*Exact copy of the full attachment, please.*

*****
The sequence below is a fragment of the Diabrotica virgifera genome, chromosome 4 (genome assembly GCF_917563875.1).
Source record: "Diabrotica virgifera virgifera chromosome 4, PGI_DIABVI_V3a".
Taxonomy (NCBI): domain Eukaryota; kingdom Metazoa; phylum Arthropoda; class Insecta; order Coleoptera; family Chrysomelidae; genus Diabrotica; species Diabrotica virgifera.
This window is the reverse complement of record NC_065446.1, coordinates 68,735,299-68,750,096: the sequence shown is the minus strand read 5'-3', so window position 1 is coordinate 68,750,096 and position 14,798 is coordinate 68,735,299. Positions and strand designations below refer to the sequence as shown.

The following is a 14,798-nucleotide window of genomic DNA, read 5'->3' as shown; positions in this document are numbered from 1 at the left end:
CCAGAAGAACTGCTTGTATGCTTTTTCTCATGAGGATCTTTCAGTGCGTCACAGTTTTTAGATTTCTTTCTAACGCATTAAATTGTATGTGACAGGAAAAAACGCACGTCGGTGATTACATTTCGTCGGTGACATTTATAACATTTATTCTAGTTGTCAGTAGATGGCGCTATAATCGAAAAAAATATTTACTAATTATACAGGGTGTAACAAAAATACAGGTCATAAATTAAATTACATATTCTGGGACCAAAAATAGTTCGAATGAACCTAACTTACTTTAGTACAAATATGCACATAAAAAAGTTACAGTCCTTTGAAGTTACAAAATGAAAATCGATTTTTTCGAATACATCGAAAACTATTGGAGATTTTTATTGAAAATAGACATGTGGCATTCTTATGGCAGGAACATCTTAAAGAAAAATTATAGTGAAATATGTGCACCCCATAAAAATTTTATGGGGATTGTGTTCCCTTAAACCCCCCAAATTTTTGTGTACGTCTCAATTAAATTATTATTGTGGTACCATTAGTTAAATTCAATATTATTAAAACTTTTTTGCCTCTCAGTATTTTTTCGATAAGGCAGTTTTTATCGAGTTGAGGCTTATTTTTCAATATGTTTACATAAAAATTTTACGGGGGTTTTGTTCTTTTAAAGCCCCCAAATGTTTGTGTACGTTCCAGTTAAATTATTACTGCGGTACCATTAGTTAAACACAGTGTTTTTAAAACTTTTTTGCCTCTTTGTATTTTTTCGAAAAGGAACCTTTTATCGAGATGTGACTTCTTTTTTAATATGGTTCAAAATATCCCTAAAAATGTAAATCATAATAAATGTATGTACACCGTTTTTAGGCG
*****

The sequence below is a fragment of the Diabrotica virgifera genome, chromosome 4 (genome assembly GCF_917563875.1).
Source record: "Diabrotica virgifera virgifera chromosome 4, PGI_DIABVI_V3a".
Taxonomy (NCBI): domain Eukaryota; kingdom Metazoa; phylum Arthropoda; class Insecta; order Coleoptera; family Chrysomelidae; genus Diabrotica; species Diabrotica virgifera.
This window is the reverse complement of record NC_065446.1, coordinates 68,735,299-68,750,096: the sequence shown is the minus strand read 5'-3', so window position 1 is coordinate 68,750,096 and position 14,798 is coordinate 68,735,299. Positions and strand designations below refer to the sequence as shown.

The following is a 14,798-nucleotide window of genomic DNA, read 5'->3' as shown; positions in this document are numbered from 1 at the left end:
CCAGAAGAACTGCTTGTATGCTTTTTCTCATGAGGATCTTTCAGTGCGTCACAGTTTTTAGATTTCTTTCTAACGCATTAAATTGTATGTGACAGGAAAAAACGCACGTCGGTGATTACATTTCGTCGGTGACATTTATAACATTTATTCTAGTTGTCAGTAGATGGCGCTATAATCGAAAAAAATATTTACTAATTATACAGGGTGTAACAAAAATACAGGTCATAAATTAAATTACATATTCTGGGACCAAAAATAGTTCGAATGAACCTAACTTACTTTAGTACAAATATGCACATAAAAAAGTTACAGTCCTTTGAAGTTACAAAATGAAAATCGATTTTTTCGAATACATCGAAAACTATTGGAGATTTTTATTGAAAATAGACATGTGGCATTCTTATGGCAGGAACATCTTAAAGAAAAATTATAGTGAAATATGTGCACCCCATAAAAATTTTATGGGGATTGTGTTCCCTTAAACCCCCCAAATTTTTGTGTACGTCTCAATTAAATTATTATTGTGGTACCATTAGTTAAATTCAATATTATTAAAACTTTTTTGCCTCTCAGTATTTTTTCGATAAGGCAGTTTTTATCGAGTTGAGGCTTATTTTTCAATATGTTTACATAAAAATTTTACGGGGGTTTTGTTCTTTTAAAGCCCCCAAATGTTTGTGTACGTTCCAGTTAAATTATTACTGCGGTACCATTAGTTAAACACAGTGTTTTTAAAACTTTTTTGCCTCTTTGTATTTTTTCGAAAAGGAACCTTTTATCGAGATGTGACTTCTTTTTTAATATGGTTCAAAATATCCCTAAAAATGTAAATCATAATAAATGTATGTACACCGTTTTTAGGCG